Power sleep temporary override

autopi-dongle
autopi-diy
#1

Hello all,

From what I learned here in the community, when the engine is off, the autoPI normally wakes only around 5 minutes every hour to prevent battery drain.

I’d like to have more time to work remotely on my autopi DYI, but I would like to keep settings the way they are (so that I don’t drain my car battery if I forget changing the configuration back to normal).

I already made some preparations to that the autopi is accessible from remote (via an openvpn connection - I can share details if anyone is interested), but I don’t know how to make the device wake up when I need to access it.

Do you have any suggestion on how I can implement a “Power sleep temporary block” ?

My use case is:

  • I log-in remotely
  • I send a “power-sleep-temporary-override command” somehow
  • normal sleep behavior is temporarily changed, so that the autopi stays alive e.g. for 2 hours
  • everything gets back to normal after 2 hours

Thanks in advance for any hints you could share.

R.

1 Like
#2

Hi @riccardo.to

I can see the use case for your suggestion. Good thing is that its already possible

Using the power.sleep_timer module you can alter the sleep timers on the device.

Basically there are two types of sleep timers:

  1. Hardware sleep timer. This is triggered at 12.2V and will force your device into sleep. This is an absolute last preventive sleep timer to ensure that your device wont drain the battery. We dont recommend tampering with this (but it is possible)
  2. Software/OS sleep timers. These can be altered through the power.sleep_timer function, and this is the ones I recommend you start working with.

You can disable all sleep timers with this command:

power.sleep_timer enable=False

You can add new sleep timer with this command:

power.sleep interval=3600 delay=7200 confirm=True

This will make the device sleep for 1 hour after 2 hours of uptime.

Remember that if you use the help commands, then you can explorer the full potential of all our commands. You can also check directly in the GitHub source code.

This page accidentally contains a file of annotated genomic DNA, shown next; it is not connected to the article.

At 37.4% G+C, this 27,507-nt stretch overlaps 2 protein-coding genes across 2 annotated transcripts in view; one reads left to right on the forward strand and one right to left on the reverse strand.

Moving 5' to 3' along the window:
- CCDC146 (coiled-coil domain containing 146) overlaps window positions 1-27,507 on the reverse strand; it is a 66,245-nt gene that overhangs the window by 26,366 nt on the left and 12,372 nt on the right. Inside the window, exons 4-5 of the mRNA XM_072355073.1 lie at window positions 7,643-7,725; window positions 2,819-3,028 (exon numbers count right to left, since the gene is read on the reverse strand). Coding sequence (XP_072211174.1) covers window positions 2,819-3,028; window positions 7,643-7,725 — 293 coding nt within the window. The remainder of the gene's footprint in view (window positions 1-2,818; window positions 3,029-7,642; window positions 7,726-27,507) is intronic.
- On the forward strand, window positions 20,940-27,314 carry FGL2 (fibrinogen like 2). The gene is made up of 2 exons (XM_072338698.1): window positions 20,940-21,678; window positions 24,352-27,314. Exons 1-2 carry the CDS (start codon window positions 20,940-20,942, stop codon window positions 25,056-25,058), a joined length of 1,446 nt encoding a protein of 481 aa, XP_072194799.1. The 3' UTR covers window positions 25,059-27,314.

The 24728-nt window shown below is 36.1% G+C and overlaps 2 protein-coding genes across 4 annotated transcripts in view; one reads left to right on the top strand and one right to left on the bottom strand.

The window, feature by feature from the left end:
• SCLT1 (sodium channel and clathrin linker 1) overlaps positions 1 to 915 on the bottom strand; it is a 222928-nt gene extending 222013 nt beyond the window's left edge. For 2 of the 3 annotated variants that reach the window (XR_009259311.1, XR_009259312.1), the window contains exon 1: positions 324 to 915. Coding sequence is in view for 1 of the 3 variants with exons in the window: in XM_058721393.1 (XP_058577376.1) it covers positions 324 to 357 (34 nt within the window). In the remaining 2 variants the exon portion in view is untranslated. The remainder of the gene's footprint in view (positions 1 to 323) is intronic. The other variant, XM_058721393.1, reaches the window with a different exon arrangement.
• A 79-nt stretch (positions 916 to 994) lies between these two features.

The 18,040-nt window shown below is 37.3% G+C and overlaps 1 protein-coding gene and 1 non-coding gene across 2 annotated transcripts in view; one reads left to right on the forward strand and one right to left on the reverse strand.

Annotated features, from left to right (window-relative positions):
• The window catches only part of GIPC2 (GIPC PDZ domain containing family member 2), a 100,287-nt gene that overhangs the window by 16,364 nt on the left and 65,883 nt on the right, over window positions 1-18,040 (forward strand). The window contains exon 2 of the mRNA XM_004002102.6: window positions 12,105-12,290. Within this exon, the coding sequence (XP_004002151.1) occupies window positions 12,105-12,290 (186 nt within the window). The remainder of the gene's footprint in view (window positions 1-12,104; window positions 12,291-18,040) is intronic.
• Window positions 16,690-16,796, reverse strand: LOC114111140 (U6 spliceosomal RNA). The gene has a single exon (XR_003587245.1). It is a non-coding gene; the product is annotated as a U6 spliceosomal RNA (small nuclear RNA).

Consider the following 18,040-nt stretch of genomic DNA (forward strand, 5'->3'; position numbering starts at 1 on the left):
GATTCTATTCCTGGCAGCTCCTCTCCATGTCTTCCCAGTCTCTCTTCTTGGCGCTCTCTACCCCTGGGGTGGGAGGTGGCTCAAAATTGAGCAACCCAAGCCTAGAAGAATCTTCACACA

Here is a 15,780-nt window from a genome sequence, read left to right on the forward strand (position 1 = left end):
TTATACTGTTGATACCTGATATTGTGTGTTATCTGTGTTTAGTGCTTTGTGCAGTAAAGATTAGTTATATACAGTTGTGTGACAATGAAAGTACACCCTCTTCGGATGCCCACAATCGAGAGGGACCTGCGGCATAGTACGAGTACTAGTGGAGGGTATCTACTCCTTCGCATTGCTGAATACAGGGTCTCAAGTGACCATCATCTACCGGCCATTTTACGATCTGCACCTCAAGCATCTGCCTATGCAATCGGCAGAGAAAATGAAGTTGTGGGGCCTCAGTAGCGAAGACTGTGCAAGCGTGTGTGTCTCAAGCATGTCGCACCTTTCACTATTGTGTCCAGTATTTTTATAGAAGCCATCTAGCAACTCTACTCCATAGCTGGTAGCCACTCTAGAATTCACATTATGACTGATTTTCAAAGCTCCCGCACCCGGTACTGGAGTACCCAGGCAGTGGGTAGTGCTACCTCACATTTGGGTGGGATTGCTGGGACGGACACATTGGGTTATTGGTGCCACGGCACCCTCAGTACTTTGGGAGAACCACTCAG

If you combine the sleep timers with the Jobs on the device, then you could even setup the device to do this automatically.

best
Peter

1 Like
#3

Cool - thanks! That definitely implements what I need!

Cheers,

Riccardo

#4

@Peter - could you point me to some doc or some location in the autopi code where I can understand more how timers are managed ?

I’d like to understand better how timers work e.g. is there a single sleep timer or there’s a list of them ? if so, where can I access the list of active timers and add/remove them ? how do these sleep timers interact with the “Inactivity Fallback” timer and other timers that I find in the settings ? how do you define “inactivity” in the “Inactivity Fallback” timer ?

R.

#5

Hi Riccardo

You can run the command

power.sleep_timer

to see the list of currently configured timers.

To clear all configured timers you can run the

power.sleep_timer enable=false

Basically how it works, is that the system reacts to different things, and then based on a range of data, it set the sleep timers. Like on startup, if it detect a running engine, it will set the sleep_timer to half an hour, and if it does not detect a running engine, it will set the sleep timer to 5 minutes. That’s basically how the Inactivity After_sleep timer works.

Then if the device see that an update is pending, and it decides to install it, it will clear the sleep timer so that it will not shut down right in the middle of the update, and then restore the sleep timer afterwards.

Best regards
/Malte